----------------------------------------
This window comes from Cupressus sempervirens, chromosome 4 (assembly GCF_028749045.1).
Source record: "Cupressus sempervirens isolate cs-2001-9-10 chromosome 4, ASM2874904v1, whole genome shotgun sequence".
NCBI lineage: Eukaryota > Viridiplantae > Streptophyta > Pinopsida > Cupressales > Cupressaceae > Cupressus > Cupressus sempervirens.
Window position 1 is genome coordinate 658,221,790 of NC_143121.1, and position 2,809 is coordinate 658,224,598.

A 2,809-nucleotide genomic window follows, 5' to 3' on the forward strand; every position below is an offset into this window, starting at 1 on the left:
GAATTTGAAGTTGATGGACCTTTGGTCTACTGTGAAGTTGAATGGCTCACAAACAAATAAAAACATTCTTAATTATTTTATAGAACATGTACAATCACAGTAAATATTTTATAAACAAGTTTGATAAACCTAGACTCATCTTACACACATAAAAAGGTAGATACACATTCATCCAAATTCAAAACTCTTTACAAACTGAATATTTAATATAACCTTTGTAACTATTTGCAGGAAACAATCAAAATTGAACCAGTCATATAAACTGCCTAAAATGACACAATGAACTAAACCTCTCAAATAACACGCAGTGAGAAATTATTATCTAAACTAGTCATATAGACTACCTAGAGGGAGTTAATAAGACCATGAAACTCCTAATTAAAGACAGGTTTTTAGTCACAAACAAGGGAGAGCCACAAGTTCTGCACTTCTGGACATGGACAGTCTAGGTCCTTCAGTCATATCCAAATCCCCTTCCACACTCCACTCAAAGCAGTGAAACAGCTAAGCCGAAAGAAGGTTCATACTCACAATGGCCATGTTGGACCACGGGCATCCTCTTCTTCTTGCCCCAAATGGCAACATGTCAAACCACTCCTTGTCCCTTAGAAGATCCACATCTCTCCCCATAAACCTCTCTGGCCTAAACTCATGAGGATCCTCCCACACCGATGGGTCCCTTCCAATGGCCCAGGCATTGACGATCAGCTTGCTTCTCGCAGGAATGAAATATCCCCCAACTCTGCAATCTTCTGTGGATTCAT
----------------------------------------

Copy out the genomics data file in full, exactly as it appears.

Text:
This window comes from Cupressus sempervirens, chromosome 4 (assembly GCF_028749045.1).
Source record: "Cupressus sempervirens isolate cs-2001-9-10 chromosome 4, ASM2874904v1, whole genome shotgun sequence".
NCBI lineage: Eukaryota > Viridiplantae > Streptophyta > Pinopsida > Cupressales > Cupressaceae > Cupressus > Cupressus sempervirens.
Window position 1 is genome coordinate 658,221,790 of NC_143121.1, and position 2,809 is coordinate 658,224,598.

A 2,809-nucleotide genomic window follows, 5' to 3' on the forward strand; every position below is an offset into this window, starting at 1 on the left:
GAATTTGAAGTTGATGGACCTTTGGTCTACTGTGAAGTTGAATGGCTCACAAACAAATAAAAACATTCTTAATTATTTTATAGAACATGTACAATCACAGTAAATATTTTATAAACAAGTTTGATAAACCTAGACTCATCTTACACACATAAAAAGGTAGATACACATTCATCCAAATTCAAAACTCTTTACAAACTGAATATTTAATATAACCTTTGTAACTATTTGCAGGAAACAATCAAAATTGAACCAGTCATATAAACTGCCTAAAATGACACAATGAACTAAACCTCTCAAATAACACGCAGTGAGAAATTATTATCTAAACTAGTCATATAGACTACCTAGAGGGAGTTAATAAGACCATGAAACTCCTAATTAAAGACAGGTTTTTAGTCACAAACAAGGGAGAGCCACAAGTTCTGCACTTCTGGACATGGACAGTCTAGGTCCTTCAGTCATATCCAAATCCCCTTCCACACTCCACTCAAAGCAGTGAAACAGCTAAGCCGAAAGAAGGTTCATACTCACAATGGCCATGTTGGACCACGGGCATCCTCTTCTTCTTGCCCCAAATGGCAACATGTCAAACCACTCCTTGTCCCTTAGAAGATCCACATCTCTCCCCATAAACCTCTCTGGCCTAAACTCATGAGGATCCTCCCACACCGATGGGTCCCTTCCAATGGCCCAGGCATTGACGATCAGCTTGCTTCTCGCAGGAATGAAATATCCCCCAACTCTGCAATCTTCTGTGGATTCAT